“A little bit. But these prayers are older than that. They are like the prayers of a pine tree when a bird makes a nest in her branches, or the prayers of a river when she is full of fish. These are prayers of the spirit, blessings that the mistress of the house prepares for her entire family. You must make each dish with intention. It is a special job, to be taken seriously—” Baba stooped down to tickle me. “—but also with much joy. That’s why it’s good to cook in a house filled with laughter. Some of that joy will get passed into the food and will help the meal be happy.”
So as I prepared the foods, I made my silent blessings—ancient prayers that joined me to a chain of women stretching backward and forward in time. With each sacred ingredient, I blessed my children and their children and their children, on into the future:
Kolachi: Three loaves of bread, each braided into a circle. Everything is interconnected. May they honor life in all its forms.
Kutia: Wheat sweetened by Baba’s wisdom. May they remember their roots,
Borshch: May these tart beets brighten their cheeks and bring them passion.
Baked fish: May they swim in a sea filled with love.
Pickled herring: May they find compassion in times of sorrow.
Pidpenky mushrooms: Let them remember to find beauty in all creation.
Holubtsi: As these cabbage rolls are bursting with rice, may their minds be filled with inspiration.
Varenyky: May they always be grounded, their bellies filled with good food and good sense.
Beans: May they also soar, with active imaginations and open minds.
Cabbage: When times are sour, may they turn to one another for comfort.
Beets with mushrooms: May they find a balance of desire and stability.
Fruit compote: May they not wait until the end of their lives to find the sweetness of joy.
Makivnyk: Cake swirled with poppies and sweetened with honey, like life’s spiral of joy and sadness. At the end of their days, may they have the courage to face their ghosts and dreams, their successes and disappointments.
I thought to myself, when I am gone, who will continue the traditions? Katya? She has no children of her own. Zirka has decided that Ukrainian foods are too high in calories, so she prepares bland versions of some dishes and completely avoids others. Maybe Ivanka. And Lesya, what will Lesya do with her German husband? Will they incorporate his traditions with hers?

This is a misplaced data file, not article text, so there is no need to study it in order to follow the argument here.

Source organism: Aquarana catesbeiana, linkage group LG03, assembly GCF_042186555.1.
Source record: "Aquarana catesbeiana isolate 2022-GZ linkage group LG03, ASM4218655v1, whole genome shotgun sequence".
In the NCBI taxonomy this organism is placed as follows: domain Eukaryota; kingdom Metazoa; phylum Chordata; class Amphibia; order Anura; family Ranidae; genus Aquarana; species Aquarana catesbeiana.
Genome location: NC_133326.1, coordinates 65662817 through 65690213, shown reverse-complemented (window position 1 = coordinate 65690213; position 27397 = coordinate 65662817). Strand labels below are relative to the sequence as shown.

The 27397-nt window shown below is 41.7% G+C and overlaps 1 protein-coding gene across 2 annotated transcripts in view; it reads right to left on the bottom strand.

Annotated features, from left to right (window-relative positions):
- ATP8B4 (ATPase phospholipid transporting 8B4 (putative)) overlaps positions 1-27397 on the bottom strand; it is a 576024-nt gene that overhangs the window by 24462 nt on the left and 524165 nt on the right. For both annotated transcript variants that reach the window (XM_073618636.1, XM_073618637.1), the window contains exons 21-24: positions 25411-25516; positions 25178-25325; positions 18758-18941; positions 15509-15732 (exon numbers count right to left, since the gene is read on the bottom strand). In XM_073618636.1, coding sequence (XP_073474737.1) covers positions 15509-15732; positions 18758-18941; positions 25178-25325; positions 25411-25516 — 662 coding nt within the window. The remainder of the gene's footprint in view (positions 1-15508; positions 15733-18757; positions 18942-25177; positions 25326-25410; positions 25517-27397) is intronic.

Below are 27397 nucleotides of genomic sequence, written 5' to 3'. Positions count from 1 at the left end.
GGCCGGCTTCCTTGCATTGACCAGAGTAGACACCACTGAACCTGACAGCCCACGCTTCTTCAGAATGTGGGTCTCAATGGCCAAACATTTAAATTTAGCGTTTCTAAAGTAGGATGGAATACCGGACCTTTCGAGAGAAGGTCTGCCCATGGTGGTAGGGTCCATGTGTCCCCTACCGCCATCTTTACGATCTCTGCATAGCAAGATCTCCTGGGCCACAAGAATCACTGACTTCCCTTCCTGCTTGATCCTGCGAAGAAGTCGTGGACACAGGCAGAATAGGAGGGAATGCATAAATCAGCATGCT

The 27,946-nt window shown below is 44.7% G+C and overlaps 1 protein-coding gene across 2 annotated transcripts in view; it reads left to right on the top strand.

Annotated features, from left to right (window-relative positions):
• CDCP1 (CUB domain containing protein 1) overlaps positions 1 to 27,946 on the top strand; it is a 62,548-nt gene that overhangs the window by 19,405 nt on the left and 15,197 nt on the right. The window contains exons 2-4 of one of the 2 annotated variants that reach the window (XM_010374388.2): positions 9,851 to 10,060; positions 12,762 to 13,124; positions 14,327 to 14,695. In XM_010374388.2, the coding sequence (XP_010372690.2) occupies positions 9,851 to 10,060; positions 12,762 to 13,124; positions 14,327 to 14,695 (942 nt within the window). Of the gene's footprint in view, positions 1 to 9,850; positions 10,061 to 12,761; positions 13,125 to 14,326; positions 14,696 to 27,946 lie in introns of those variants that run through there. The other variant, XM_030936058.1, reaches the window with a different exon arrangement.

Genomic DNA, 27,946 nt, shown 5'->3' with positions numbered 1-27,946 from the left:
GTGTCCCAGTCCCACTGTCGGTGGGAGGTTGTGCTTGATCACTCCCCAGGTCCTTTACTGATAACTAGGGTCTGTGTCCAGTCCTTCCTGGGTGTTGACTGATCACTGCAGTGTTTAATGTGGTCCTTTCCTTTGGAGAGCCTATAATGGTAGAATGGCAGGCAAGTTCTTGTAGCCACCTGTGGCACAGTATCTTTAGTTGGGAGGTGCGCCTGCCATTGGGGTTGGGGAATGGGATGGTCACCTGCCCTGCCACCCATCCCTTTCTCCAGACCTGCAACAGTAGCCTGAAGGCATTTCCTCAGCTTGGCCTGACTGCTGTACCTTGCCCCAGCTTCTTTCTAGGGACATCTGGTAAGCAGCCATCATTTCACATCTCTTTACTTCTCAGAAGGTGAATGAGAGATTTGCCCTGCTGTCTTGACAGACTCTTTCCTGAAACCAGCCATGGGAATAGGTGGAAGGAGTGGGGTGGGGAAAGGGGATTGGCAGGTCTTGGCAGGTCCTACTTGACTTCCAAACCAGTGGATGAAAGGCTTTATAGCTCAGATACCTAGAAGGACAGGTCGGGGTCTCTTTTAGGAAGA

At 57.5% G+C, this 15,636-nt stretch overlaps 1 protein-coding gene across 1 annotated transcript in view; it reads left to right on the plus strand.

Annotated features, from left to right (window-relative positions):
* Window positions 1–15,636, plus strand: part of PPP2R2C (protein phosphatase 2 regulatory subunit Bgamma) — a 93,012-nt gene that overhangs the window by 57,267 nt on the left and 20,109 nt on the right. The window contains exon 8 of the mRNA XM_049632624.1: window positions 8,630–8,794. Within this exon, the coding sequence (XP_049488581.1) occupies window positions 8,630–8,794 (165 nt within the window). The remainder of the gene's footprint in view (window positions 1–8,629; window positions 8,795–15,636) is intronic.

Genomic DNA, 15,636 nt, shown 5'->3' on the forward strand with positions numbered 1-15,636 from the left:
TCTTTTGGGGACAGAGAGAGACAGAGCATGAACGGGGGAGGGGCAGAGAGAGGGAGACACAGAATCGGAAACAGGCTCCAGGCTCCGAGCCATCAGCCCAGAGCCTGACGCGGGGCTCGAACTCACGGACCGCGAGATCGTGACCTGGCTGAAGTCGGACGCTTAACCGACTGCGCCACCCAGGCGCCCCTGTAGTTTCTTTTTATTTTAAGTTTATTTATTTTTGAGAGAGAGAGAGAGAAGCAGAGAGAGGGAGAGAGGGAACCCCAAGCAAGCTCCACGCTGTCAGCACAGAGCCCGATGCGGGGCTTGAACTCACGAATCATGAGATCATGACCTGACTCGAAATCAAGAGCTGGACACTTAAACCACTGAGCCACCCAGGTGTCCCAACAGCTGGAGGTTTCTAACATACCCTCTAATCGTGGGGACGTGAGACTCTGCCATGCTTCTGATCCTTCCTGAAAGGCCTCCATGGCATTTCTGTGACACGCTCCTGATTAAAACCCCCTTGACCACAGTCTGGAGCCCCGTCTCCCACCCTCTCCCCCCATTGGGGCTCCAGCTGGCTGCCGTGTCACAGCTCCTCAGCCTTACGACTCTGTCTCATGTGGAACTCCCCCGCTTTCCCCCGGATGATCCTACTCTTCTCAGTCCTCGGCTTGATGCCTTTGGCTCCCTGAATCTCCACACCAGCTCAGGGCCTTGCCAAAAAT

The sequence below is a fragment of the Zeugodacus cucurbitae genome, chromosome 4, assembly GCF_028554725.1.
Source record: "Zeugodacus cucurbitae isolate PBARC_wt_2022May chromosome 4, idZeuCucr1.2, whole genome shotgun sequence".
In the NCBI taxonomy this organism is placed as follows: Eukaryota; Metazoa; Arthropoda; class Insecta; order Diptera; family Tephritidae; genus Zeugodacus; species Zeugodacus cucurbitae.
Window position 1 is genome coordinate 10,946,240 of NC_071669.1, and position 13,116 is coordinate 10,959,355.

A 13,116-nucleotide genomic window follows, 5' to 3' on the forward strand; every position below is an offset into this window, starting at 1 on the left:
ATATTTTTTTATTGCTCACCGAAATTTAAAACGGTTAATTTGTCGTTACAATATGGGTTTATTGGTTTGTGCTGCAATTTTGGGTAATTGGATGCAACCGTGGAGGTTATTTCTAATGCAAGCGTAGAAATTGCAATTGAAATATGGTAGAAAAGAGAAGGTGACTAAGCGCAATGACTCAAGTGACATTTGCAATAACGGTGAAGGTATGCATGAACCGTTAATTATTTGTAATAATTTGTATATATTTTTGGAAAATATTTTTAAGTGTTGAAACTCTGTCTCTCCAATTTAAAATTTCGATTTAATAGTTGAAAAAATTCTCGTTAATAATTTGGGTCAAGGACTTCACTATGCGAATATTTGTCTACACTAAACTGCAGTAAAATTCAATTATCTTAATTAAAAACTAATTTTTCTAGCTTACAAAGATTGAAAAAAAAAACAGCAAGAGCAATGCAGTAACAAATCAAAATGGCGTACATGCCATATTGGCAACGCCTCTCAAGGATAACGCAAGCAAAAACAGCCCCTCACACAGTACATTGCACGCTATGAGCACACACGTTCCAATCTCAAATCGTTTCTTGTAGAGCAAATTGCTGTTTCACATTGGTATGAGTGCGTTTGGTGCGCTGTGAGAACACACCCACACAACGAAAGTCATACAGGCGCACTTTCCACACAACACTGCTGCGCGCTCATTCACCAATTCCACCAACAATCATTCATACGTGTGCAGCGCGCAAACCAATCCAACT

Eager to rest my feet, I sat down at the table to fashion the didukh, which I tied with a pretty blue and yellow embroidered ribbon. It had always been Pavlo’s job to make the didukh, and the year before we did not have one.
I went outside to walk clockwise around the house three times before coming back in and placing the didukh in the eastern corner of the dining room, beside the icons, on top of an embroidered cloth. Then I arranged the leftover wheat stalks in a vase and carefully placed hay under the dining room table, hiding nuts, candy, and coins inside the hay for the children to find after the meal.
While I was arranging the treats under the table, Katya arrived at the back door. I heard her unloading things on the kitchen table.
“Are you here, Ma?” she asked.
“Under the table. Did you buy the kolach?”
“Would you spread out the tablecloths and put the kolach on the table? Place a white candle in the center,”
“You forget I’ve been doing this my whole life,” she said, bending down to show me the loaf of braided bread with a candle already in its center. “And you should have waited for me to do the hay. You don’t need to be bending down under tables.”
“I’m not so old, Katya.”
I walked back to the kitchen and handed her four cloves of garlic to place under the four corners of the tablecloth, to ward off any evil spirits. Together we set out all the candles I had around the house, leaving one in the window to welcome travelers. We warmed the food on the stove and changed our clothes. Then I opened a window to cool off the kitchen, and we sat down to have some tea as we waited for the family to arrive.